Generali, Daniele;
2023-01-01

Abstract

PURPOSE Although representing the majority of newly diagnosed cancers, patients with breast cancer appear less vulnerable to COVID-19 mortality compared with other malignancies. In the absence of patients on active cancer therapy included in vaccination trials, a contemporary real-world evaluation of outcomes during the various pandemic phases, as well as of the impact of vaccination, is needed to better inform clinical practice.METHODS We compared COVID-19 morbidity and mortality among patients with breast cancer across prevaccination (February 27, 2020-November 30, 2020), Alpha-Delta (December 1, 2020-December 14, 2021), and Omicron (December 15, 2021-January 31, 2022) phases using OnCovid registry participants (ClinicalTrials.gov identifier: NCT04393974). Twenty-eight-day case fatality rate (CFR28) and COVID-19 severity were compared in unvaccinated versus double-dosed/boosted patients (vaccinated) with inverse probability of treatment weighting models adjusted for country of origin, age, number of comorbidities, tumor stage, and receipt of systemic anticancer therapy within 1 month of COVID-19 diagnosis.RESULTS By the data lock of February 4, 2022, the registry counted 613 eligible patients with breast cancer: 60.1% (n = 312) hormone receptor-positive, 25.2% (n = 131) human epidermal growth factor receptor 2-positive, and 14.6% (n = 76) triple-negative. The majority (61%; n = 374) had localized/locally advanced disease. Median age was 62 years (interquartile range, 51-74 years). A total of 193 patients (31.5%) presented >= 2 comorbidities and 69% (n = 330) were never smokers. In total, 392 (63.9%), 164 (26.8%), and 57 (9.3%) were diagnosed during the prevaccination, Alpha-Delta, and Omicron phases, respectively. Analysis of CFR28 demonstrates comparable estimates of mortality across the three pandemic phases (13.9%, 12.2%, 5.3%, respectively; P = .182). Nevertheless, a significant improvement in outcome measures of COVID-19 severity across the three pandemic time periods was observed. Importantly, when reported separately, unvaccinated patients from the Alpha-Delta and Omicron phases achieved comparable outcomes to those from the prevaccination phase. Of 566 patients eligible for the vaccination analysis, 72 (12.7%) were fully vaccinated and 494 (87.3%) were unvaccinated. We confirmed with inverse probability of treatment weighting multivariable analysis and following a clustered robust correction for participating center that vaccinated patients achieved improved CFR28 (odds ratio [OR], 0.19; 95% CI, 0.09 to 0.40), hospitalization (OR, 0.28; 95% CI, 0.11 to 0.69), COVID-19 complications (OR, 0.16; 95% CI, 0.06 to 0.45), and reduced requirement of COVID-19-specific therapy (OR, 0.24; 95% CI, 0.09 to 0.63) and oxygen therapy (OR, 0.24; 95% CI, 0.09 to 0.67) compared with unvaccinated controls.CONCLUSION Our findings highlight a consistent reduction of COVID-19 severity in patients with breast cancer during the Omicron outbreak in Europe. We also demonstrate that even in this population, a complete severe acute respiratory syndrome coronavirus 2 vaccination course is a strong determinant of improved morbidity and mortality from COVID-19.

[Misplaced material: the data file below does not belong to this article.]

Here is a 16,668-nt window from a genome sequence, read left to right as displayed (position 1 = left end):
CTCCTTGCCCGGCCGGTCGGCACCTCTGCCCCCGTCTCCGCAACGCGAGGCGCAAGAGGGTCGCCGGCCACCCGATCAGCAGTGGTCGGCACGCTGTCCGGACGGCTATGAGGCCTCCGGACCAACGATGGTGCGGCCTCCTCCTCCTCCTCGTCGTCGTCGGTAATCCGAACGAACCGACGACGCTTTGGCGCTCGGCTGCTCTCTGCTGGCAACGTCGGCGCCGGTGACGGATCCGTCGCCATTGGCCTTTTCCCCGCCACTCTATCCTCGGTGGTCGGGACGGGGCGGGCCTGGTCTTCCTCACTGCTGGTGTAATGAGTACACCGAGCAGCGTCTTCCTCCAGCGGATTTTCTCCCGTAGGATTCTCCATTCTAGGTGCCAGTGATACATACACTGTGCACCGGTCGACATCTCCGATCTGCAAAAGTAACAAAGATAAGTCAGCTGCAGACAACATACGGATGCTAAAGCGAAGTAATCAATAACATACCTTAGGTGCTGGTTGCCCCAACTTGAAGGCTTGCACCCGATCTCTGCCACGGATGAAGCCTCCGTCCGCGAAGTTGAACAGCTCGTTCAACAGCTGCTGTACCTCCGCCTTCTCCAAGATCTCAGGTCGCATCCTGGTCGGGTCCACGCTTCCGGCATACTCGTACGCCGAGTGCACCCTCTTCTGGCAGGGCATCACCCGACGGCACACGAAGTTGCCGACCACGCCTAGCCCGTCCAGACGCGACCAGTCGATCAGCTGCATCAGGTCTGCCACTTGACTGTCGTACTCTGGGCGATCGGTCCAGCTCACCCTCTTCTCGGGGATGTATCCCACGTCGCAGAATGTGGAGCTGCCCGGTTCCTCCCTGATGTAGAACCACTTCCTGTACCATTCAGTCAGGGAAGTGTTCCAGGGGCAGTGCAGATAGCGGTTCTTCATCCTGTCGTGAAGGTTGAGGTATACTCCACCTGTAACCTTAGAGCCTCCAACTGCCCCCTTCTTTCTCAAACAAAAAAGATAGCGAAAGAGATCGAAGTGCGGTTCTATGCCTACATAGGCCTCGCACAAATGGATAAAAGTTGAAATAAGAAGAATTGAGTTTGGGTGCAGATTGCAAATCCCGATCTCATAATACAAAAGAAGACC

2023